Night of a 1000 Wolves #1
Writer: Bobby Curnow
Artist: Dave Watcher
Company: IDW Publishing
Dark. Ominous. Unnerving. Those are the three descriptors that I would attribute to Night of a 1000 Wolves. First and foremost, Dave Watcher's artwork is STUNNING. Like Bernie Wrightson was able to effortlessly envelop you with the horror that was Frankenstein, Watcher grabs you by the gruff of your shirt and drags you into a world that is literally scary. Heavy inks, harsh lines that give things a very skewed demeanor...All of it sets a wonderful tone of malice. His wolves alone are the stuff that haunts dreams. Curnow's story is like many other great stories, simple. It's a What if type of tale. A what if you didn't make that sacrifice to that God? The outcome so far may not be pretty (it is in its way though), but it's captivating. Highly, highly recommend this one, especially if you're a fan of the Horror genre.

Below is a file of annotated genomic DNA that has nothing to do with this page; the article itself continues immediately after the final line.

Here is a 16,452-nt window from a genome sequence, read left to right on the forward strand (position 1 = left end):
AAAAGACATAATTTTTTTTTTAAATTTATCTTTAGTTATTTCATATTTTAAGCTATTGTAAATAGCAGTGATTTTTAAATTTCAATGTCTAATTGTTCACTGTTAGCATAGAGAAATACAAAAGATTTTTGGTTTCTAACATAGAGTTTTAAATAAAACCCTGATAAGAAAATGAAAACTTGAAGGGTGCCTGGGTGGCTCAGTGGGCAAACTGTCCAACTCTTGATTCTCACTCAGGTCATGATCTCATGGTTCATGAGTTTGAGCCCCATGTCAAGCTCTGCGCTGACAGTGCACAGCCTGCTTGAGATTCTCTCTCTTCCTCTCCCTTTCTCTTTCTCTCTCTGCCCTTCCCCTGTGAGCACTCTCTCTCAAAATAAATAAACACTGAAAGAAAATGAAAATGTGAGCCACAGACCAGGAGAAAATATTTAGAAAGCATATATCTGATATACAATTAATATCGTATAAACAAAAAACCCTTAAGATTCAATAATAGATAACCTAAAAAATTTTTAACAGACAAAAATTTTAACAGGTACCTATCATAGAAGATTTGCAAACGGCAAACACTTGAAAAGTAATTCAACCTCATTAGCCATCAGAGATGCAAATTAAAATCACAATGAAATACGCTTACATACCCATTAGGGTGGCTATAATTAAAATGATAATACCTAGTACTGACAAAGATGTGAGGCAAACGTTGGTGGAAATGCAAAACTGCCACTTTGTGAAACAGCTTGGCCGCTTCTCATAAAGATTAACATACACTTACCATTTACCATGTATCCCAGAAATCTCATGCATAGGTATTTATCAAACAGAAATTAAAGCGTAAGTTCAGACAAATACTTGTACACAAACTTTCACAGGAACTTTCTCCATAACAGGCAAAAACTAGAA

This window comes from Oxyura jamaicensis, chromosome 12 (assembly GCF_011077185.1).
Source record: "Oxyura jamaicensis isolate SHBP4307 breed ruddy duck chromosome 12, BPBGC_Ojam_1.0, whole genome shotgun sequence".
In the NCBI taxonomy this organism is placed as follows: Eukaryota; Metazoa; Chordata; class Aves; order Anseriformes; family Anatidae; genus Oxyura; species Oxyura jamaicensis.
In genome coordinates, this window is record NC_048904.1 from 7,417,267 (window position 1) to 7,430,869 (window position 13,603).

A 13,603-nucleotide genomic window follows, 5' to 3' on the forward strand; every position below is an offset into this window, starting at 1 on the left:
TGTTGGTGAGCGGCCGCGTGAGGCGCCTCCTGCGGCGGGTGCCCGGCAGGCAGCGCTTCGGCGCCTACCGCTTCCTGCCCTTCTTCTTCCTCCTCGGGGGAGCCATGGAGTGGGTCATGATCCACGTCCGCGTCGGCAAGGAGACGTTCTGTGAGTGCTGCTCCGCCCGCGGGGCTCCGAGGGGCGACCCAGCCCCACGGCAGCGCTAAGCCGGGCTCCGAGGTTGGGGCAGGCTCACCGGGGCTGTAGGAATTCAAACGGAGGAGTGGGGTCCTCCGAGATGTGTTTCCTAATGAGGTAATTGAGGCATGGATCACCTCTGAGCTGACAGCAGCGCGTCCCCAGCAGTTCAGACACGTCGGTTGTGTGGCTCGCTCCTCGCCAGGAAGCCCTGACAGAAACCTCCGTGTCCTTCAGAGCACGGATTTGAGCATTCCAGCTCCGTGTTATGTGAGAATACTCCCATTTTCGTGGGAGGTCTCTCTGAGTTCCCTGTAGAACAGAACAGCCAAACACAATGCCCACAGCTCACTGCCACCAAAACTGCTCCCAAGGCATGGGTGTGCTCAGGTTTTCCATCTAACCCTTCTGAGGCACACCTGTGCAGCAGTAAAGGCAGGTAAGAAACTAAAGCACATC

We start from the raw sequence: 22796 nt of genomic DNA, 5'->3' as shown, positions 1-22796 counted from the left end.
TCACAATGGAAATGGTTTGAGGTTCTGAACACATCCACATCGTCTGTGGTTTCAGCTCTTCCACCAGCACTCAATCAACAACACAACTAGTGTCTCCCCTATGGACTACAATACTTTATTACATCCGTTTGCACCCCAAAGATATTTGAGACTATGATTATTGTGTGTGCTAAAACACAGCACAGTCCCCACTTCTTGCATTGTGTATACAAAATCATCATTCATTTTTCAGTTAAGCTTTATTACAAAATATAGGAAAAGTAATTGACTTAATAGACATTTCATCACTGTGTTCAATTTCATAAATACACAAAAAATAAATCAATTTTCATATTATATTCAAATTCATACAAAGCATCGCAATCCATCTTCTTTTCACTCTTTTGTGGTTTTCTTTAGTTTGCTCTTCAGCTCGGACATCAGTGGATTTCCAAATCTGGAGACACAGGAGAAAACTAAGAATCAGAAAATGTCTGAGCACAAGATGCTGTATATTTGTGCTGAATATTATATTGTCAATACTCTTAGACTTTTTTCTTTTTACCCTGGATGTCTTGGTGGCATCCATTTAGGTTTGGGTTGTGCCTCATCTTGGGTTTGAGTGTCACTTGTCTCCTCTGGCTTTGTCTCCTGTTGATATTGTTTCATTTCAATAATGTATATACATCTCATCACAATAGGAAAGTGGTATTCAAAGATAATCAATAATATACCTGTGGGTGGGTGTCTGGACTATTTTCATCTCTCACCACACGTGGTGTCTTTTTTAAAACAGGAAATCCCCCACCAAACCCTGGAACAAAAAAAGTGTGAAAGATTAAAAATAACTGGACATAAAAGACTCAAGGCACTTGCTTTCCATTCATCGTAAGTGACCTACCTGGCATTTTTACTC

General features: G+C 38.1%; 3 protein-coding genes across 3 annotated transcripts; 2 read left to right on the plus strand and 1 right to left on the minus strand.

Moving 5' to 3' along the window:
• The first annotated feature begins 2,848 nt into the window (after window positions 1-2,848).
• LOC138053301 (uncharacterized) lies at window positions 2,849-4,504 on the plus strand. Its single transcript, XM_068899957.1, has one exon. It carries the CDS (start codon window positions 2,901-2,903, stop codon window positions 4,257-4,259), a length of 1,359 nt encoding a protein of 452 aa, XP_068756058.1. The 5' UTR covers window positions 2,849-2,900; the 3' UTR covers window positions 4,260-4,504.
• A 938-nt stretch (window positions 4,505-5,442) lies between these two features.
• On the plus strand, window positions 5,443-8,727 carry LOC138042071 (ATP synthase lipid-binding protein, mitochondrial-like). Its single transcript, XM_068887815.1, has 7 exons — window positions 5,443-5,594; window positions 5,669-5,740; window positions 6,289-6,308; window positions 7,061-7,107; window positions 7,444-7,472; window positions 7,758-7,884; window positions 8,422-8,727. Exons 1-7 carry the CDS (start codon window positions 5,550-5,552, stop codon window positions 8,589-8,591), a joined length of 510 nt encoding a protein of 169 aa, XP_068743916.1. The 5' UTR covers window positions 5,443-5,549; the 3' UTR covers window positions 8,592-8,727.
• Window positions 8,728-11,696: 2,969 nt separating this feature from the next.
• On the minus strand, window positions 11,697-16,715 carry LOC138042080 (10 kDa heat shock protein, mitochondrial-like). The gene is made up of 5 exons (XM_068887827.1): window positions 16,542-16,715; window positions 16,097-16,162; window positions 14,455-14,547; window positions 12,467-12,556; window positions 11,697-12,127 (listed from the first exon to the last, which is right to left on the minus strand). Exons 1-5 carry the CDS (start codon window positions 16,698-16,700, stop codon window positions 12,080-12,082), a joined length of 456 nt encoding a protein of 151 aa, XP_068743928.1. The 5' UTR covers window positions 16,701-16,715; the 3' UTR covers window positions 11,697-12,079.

1. I picked up Mind the Gap and Night of a 1000 wolves. I'm with you on Mind the Gap, some interesting stuff going on, but could have used some editing.
    Night of a 1000 Wolves however, I had problems with, mostly in the characterization. The characters just did not react believably to me, which killed the drama. Story was fine, simple like you said, but nothing wrong with that, but poorly depicted characters had me cheering for the wolves.

  2. Gray, I think it's perfectly understandable to root for the Wolves. I mean, I know I was.

    Really though, I kind of agree with you about the characters. They could have take a little more time with them, but I have been having a craving for horror lately and I think this book scratched the itch. Perhaps there will be more in the next issue. I still plan on rooting for the wolves though. :)